Indonesia and Australia agree to strengthen security ties

Indonesian Foreign Minister Retno Marsudi and Indonesian Defense Minister Prabowo Subianto meet with Australian Foreign Minister Marise Payne and Australia Defense Minister Peter Dutton at the Foreign Ministry in Jakarta, Indonesia.

Indonesia and Australia agreed to deepen security ties during a ministerial meeting on Thursday, with discussions underway towards enabling joint military training in Australia and participation in its defence academies.

Agreements were signed over counter-terrorism, defence and cybersecurity, Indonesian Foreign Minister Retno Marsudi said, plus another agreement on support for Pacific island nations.

The trip to Jakarta, by Foreign Minister Marise Payne and Defence Minister Peter Dutton, was the first Australian ministerial visit to Indonesia since the start of the pandemic.

Indonesian Defence Minister Prabowo Subianto said discussions included the possibility of joint military training in Australia and Indonesian cadets attending Australian academies, which he described as historic firsts.

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Military exchanges between the two neighbours have previously included counter-terrorism and border protection.

But those ties have been strained at times, including over alleged abuses by Indonesian Kopassus special forces in East Timor in 1999, Australian spies in 2013 tapping then President Susilo Bambang Yudhoyono’s phone, and Indonesian concerns in 2017 about teaching and remarks made at an Australian army language training facility.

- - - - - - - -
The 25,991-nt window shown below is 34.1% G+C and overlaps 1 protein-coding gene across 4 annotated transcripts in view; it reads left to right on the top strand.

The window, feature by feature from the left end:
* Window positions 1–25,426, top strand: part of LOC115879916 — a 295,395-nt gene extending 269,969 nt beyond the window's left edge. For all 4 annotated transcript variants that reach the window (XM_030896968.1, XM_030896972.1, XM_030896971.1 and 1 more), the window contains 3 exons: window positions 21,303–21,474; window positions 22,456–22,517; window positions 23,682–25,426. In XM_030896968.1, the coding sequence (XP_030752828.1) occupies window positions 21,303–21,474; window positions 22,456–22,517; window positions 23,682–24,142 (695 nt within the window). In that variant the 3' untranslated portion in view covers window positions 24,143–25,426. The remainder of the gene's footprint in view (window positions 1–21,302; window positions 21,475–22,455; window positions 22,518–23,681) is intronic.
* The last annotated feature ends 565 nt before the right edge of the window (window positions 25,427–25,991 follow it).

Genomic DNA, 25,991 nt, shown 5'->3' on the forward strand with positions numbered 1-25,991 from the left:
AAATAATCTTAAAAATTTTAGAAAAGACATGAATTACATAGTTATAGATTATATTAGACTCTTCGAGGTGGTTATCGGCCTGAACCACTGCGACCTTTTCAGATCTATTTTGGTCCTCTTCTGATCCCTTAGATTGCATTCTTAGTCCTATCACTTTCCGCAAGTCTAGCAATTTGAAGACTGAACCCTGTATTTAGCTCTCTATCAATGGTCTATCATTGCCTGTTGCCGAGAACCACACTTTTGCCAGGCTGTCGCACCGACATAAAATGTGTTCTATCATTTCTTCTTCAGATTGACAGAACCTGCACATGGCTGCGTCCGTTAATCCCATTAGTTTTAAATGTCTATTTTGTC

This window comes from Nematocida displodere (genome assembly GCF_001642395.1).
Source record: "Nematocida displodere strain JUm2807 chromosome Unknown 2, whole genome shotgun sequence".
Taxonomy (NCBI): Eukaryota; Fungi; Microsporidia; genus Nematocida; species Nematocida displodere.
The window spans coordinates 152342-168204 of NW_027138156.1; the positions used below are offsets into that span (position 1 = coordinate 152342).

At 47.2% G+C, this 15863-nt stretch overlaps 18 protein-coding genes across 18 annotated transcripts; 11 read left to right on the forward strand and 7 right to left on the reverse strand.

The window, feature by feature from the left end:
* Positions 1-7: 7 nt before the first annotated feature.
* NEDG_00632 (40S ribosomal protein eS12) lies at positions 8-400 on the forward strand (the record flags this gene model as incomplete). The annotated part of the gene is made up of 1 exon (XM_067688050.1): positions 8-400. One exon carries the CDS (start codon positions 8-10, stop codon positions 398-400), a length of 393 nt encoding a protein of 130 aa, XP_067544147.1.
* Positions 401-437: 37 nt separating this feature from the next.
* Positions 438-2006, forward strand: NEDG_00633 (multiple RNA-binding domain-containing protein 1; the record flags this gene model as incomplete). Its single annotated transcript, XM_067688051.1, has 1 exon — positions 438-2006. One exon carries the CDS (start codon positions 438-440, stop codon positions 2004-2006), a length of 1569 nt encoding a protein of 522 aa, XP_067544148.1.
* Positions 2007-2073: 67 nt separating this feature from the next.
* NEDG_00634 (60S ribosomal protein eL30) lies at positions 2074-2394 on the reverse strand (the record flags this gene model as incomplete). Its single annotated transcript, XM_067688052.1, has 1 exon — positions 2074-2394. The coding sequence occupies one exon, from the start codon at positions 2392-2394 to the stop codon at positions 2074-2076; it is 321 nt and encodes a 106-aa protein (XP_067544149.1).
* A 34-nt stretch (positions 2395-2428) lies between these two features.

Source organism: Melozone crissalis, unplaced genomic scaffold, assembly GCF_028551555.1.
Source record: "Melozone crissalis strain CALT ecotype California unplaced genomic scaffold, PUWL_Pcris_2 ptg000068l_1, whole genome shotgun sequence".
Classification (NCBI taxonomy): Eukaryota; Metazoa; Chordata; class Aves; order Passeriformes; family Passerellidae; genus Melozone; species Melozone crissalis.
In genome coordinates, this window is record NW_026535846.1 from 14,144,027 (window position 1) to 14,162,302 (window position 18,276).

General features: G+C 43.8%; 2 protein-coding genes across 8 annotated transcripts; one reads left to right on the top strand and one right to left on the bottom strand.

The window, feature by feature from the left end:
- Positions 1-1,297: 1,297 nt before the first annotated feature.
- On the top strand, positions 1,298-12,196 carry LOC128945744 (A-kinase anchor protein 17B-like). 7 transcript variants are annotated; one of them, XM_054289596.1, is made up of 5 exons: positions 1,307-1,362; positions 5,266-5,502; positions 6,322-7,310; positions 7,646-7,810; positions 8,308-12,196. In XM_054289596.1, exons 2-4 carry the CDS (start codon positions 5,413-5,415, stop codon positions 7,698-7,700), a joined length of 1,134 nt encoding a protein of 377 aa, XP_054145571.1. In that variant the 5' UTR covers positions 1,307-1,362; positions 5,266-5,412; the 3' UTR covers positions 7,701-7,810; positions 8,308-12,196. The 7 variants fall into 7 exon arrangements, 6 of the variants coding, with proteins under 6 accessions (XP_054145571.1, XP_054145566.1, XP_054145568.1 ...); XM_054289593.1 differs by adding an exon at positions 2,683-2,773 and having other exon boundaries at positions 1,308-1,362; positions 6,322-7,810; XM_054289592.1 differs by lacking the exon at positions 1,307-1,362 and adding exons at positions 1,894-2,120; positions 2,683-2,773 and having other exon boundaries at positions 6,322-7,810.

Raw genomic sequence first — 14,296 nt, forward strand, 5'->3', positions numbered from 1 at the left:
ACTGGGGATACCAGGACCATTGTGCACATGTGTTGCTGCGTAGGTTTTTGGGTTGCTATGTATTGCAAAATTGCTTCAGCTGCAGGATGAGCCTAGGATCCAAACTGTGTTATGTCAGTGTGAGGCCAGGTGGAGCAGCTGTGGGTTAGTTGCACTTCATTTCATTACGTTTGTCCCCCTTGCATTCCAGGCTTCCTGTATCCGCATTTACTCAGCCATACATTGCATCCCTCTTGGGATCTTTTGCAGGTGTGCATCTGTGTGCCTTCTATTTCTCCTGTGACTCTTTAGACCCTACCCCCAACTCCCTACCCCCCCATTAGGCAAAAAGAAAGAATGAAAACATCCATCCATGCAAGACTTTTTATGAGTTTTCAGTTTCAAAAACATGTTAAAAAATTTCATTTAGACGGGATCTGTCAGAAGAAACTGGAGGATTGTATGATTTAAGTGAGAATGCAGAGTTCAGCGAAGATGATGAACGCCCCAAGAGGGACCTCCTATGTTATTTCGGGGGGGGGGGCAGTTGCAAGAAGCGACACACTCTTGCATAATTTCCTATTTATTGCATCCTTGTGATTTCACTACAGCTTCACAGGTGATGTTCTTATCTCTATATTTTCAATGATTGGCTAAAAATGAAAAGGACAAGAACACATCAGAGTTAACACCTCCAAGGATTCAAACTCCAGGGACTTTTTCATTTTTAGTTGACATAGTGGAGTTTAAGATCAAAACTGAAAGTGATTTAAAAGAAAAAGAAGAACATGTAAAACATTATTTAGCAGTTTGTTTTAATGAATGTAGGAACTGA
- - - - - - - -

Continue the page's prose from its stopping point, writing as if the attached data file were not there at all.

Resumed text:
Other areas discussed on Thursday included political developments in Afghanistan and Myanmar, the ministers said, with both countries expressing support for the mission of a Southeast Asian regional envoy, plus peace and security in the Indo-Pacific.

“Indonesia and Australia must become the anchors of cooperation in the Indo-Pacific region,” said Dutton, describing the region as “increasingly contested”.

The meeting came amid new concerns over the South China Sea, including a law announced by China requiring notification from foreign vessels before entering vast stretches of ocean that it claims as its own.

“We welcome a region that supports a level playing field based on rules and norms to ensure healthy competition rather than competition that risks sliding into instability or conflict,” said Payne.

“Australia and Indonesia are well placed to cooperate on this vision.”

Australia’s foreign and defence ministers will meet counterparts elsewhere in the Indo-Pacific, with stops in India, South Korea and the United States.

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